What Is Truth And Can It Be Relative?
Photo Credit To George Bassilios | timelesstruth.org

What Is Truth And Can It Be Relative?

By George Bassilios

“We are not blind. Evidence for the truth of ideas, statements and facts exists.” What Is Truth And Can It Be Relative? | George Bassilios

Truth, it is said, is determined not by hard facts or science, but by a person’s point of view. This holds true especially where ethics and morality are concerned. Before we discussion this assertion, we must first understand the definition of truth and whether or not it exists.

According to the correspondence theory of truth[1], truth is a statement that matches reality, so unless reality does not exist, truth must exist.

To say that absolute truth does not exist is self-refuting. It is not plausible to say with absolute certainty that absolute certainty does not exist. When you deny that absolute truth is knowable, you have just asserted, absolutely, that you know something.

Can Relativism Be True?

If Relativism were true, then there must be something to which all things are relative—a standard. In other words, something must be absolute before we can see that everything else is relative to it. There must be something which does not change by which we can measure the change in everything else.

“In short, there is no way to avoid moral absolutes without affirming a moral absolute. Total moral relativism becomes self-refuting.” What Is Truth And Can It Be Relative? | George Bassilios

Consider the scale in your bathroom. What if this scale changes every day? How will you be able to determine your weight on any given day? For you to know your weight, the scale must be invariable and constant. Measurement is impossible without absolutes.[2]

Even moral relativists make such statements as, “The world is getting better (or worse).” But it is not possible to know if it is getting “better” unless we know what is “worst” or “best.” Less than perfect is only measurable against a “perfect.” Hence, all objective moral judgments imply an absolute moral standard by which they can be measured. Moral absolutes are unavoidable.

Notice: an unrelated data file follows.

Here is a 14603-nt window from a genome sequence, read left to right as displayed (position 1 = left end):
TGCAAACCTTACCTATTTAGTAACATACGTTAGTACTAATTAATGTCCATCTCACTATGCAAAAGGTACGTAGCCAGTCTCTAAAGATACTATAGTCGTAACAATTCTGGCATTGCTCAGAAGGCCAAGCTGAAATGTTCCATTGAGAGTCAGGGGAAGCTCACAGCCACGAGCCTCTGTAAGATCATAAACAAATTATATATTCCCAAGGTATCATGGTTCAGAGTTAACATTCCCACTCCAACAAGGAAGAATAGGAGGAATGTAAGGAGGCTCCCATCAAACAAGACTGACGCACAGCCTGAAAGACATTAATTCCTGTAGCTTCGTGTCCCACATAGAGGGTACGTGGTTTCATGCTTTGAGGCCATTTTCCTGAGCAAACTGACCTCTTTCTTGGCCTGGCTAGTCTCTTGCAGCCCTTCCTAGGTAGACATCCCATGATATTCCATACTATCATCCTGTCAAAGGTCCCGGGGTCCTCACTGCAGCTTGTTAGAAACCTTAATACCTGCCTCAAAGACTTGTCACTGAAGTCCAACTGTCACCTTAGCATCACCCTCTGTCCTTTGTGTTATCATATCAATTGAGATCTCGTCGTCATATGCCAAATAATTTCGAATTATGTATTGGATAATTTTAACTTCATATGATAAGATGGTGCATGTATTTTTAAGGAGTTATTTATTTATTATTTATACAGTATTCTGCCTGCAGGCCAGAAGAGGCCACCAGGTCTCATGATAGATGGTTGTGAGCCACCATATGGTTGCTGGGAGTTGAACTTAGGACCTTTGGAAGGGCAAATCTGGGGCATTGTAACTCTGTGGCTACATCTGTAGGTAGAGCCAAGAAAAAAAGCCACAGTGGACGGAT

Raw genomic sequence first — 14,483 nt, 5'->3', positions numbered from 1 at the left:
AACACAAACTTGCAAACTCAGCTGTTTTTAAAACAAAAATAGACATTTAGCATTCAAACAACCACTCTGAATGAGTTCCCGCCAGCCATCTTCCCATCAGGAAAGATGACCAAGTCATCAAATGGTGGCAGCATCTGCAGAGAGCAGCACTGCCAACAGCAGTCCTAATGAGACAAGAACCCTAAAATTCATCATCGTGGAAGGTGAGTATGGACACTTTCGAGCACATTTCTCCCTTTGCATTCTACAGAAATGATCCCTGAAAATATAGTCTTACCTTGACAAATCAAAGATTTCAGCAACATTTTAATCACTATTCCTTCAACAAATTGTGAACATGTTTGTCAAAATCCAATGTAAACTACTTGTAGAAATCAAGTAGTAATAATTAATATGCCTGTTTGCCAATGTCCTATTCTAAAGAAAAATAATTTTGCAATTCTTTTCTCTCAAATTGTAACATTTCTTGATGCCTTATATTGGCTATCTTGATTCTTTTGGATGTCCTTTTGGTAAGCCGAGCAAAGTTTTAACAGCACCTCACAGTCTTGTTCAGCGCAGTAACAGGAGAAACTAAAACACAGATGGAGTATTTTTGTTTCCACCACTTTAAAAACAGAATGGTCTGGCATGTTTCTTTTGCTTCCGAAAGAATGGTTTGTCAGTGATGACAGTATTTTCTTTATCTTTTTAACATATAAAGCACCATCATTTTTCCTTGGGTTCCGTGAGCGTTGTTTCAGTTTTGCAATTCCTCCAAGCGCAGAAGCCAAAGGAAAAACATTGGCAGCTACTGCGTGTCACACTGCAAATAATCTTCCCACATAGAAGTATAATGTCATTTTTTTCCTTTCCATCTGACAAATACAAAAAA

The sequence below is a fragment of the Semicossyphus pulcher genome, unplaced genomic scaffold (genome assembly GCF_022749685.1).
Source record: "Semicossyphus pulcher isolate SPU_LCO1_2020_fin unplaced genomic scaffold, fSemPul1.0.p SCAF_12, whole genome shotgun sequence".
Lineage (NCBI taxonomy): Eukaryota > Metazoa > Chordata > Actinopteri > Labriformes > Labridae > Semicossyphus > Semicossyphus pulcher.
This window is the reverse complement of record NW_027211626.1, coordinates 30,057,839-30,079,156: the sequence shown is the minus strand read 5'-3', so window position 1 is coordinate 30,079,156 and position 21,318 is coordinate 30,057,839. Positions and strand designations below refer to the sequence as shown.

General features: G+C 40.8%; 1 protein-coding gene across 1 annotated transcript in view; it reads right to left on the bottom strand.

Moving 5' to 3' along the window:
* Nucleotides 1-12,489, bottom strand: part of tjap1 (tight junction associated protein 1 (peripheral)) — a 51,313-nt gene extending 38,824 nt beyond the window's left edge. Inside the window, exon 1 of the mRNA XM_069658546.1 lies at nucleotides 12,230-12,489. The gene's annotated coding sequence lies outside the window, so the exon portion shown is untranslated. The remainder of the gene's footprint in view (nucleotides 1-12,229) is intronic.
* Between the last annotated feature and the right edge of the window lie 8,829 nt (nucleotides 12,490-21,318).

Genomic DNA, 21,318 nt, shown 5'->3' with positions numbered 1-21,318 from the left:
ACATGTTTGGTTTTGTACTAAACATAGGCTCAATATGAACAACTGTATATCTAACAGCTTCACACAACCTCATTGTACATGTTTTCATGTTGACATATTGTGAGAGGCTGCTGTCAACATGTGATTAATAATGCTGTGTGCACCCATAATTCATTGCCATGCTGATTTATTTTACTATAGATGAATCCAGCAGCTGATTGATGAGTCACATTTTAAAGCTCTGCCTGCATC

In short, there is no way to avoid moral absolutes without affirming a moral absolute. Total moral relativism becomes self-refuting.

The Blind Men and the Elephant

The story is told about several blind men who come upon an elephant. One touches the trunk and thinks it is a snake. The next feels the leg and deems it to be a tree. The third feels the side and says it is a wall. The point of the story is of course that we are all searching for truth, and that we all have part of it but not all of it, etc. But… They were all wrong.

More importantly, we know they were wrong! The story would mean nothing if we were not aware of the truth. Without truth it is impossible to be wrong.

The story is self-defeating. In trying to prove relative truth, it has instead proven absolute truth.

We are not blind. Evidence for the truth of ideas, statements and facts exists.

We do not require absolute knowledge of absolute truth to assert that it exists.

Although we may be wrong about what the truth is, we must agree that it does exist.

Even if some have a difficult time discerning how we know truth, we do know that it can be known.

Final Question

The real question that remains is not whether truth exists or not, it is whether we are genuinely seeking it or not? 

Scriptures give us a hopeful promise that if we seek genuinely from our heart, we will find (Jer. 29:13) and if we find the truth and live by it, we will, through it, be set free (John 8:31,32), sanctified (John 17:17-19) and purified (1 Pet. 1:22).

References: [1] https://plato.stanford.edu/entries/truth-correspondence/ | [2] http://www.timelesstruth.org/

By: George Bassilios | Deacon at St Antonius Coptic Orthodox Church ~ San Francisco, California USA – #timelesstruth

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About The Author

George Bassilios | Senior Editor at COPTICNN.com.George is a professor of apologetics (defending the Christian faith) at St. Athanasius Boarding Seminary in Texas, St. Paul Theological Seminary in Mississauga, Canada, and St. Athanasius Theological Seminary in Nashville, Tennessee. He has been in this ministry for over 15 years.He is a prominent speaker and lecturer in theology and apologetics. He appears on various Christian television programs discussing the truthfulness and relevance of Christianity.George has dual degrees in Psychology and Philosophy from California State University, Hayward. He is a deacon and youth servant at St. Antonius Coptic Orthodox Church in Hayward, California. He lives with his lovely wife, Miranda, and his two boys, Daniel and Jonathan.George is the son of the late Father Bassilios Bassilios, priest of El Botrosiya Church in Cairo. He immigrated from Egypt with his family in 1985 and has been living in the San Francisco Bay Area since.

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